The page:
In a bit of a mixed day, the S&P 500 recovered a big chunk of yesterday’s selloff. Initial unemployment claims surged past 6 million, easily shattering last week’s record and the economy continues screeching to a halt at an unprecedented rate. That said, the stock market is already coming to terms with this staggering uncertainty. As dramatic as the crash seems, we are only down about 25% from February’s highs. While it felt like we fell off a cliff, stocks are actually holding up fairly well all things considered.
As usual, there are two ways to interpret this. Bulls are impressed by the market’s reluctance to continue falling. If we already chased off most of the fearful sellers, supply will dry up and prices stabilize. Remember, headlines don’t move markets, only people actually buying and selling stocks do that. Quite simply, when owners stop selling the headlines, the headlines stop mattering. The bear’s counterpoint to this resilience is it is little more than a pause on our way lower and we are in the middle of a dead-cat bounce.
Who’s right? That’s a hard question and people are desperately searching for answers in many different places. Some are consulting charts, moving averages, and ratios. Others are looking to fundamental data. Some are even consulting the stars or reading tea leaves. At this point, one approach isn’t any better than the other. This scenario has never happened before and nothing based on historical data is of any use in figuring out what comes next.
The effectiveness of these social-distancing campaigns and lock-downs can’t be found in stock charts, ratios and moving averages that are based on past price data. The only thing that matters is if this epidemic continues spiraling out of control, or if the fever finally breaks and we start getting a handle on it. No moving average or ratio that can predict what happens next so quit looking for one. Trade this market by looking ahead, not behind. Watch what the market does next and then react to it. If prices keep falling, get out and go short. If they find support and bounce, buy it and hang on. Quit looking for the easy answer. There isn’t one. This is a very tradable market, we just need to cut out the noise and focus on what matters. Follow the market’s lead and the rest will take care of itself.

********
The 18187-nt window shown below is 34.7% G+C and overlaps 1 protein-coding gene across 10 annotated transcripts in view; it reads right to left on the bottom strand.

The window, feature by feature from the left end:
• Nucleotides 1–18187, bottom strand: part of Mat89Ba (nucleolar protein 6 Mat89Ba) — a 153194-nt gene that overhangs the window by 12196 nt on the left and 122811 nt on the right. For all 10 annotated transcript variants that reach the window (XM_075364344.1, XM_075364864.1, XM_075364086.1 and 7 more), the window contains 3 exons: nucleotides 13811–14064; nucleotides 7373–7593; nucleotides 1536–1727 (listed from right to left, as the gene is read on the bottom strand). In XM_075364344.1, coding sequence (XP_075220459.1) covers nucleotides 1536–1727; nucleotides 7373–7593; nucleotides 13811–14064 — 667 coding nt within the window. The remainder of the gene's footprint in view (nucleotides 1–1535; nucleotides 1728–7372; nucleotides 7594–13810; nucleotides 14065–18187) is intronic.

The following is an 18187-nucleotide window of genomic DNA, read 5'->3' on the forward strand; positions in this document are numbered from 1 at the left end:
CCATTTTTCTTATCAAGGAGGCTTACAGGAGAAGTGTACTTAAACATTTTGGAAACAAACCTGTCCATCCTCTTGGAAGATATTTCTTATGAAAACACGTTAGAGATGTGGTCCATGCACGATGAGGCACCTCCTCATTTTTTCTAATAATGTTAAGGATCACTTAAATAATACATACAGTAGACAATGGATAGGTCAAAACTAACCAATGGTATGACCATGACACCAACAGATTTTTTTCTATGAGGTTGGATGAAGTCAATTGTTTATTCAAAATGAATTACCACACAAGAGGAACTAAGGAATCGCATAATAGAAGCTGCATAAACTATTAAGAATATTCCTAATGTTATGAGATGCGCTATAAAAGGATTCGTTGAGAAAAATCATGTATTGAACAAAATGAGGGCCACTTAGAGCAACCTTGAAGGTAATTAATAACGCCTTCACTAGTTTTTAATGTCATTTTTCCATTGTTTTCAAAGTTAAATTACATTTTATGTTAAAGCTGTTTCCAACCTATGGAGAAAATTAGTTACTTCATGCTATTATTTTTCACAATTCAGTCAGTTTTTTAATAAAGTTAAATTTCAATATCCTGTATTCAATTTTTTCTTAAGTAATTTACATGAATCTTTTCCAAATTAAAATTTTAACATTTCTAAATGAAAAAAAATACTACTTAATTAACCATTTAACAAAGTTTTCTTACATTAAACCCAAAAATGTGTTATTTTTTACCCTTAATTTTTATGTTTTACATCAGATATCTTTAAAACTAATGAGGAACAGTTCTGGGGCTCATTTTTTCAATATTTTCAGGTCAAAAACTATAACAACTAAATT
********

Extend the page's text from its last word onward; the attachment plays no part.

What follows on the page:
Over the next couple of weeks, expect prices to retest 2,300. While dipping back to those levels will feel scary, as long as they hold, this situation is getting better, not worse and we should be buying this dip, not selling it. But if prices slice through 2,300 and the selling accelerates, short the weakness and see where it goes. One of the greatest strengths we have as independent traders is our nimbleness. We don’t need to predict the future if we are nimble enough to follow the market’s lead.
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Tags: S&P 500 Nasdaq $SPY $SPX $QQQ $IWM
Jani Ziedins (pronounced Ya-nee) is a full-time investor and financial analyst that has successfully traded stocks and options for nearly three decades. He has an undergraduate engineering degree from the Colorado School of Mines and two graduate business degrees from the University of Colorado Denver. His prior professional experience includes engineering at Fortune 500 companies, small business consulting, and managing investment real estate. He is now fortunate enough to trade full-time from home, affording him the luxury of spending extra time with his wife and two children.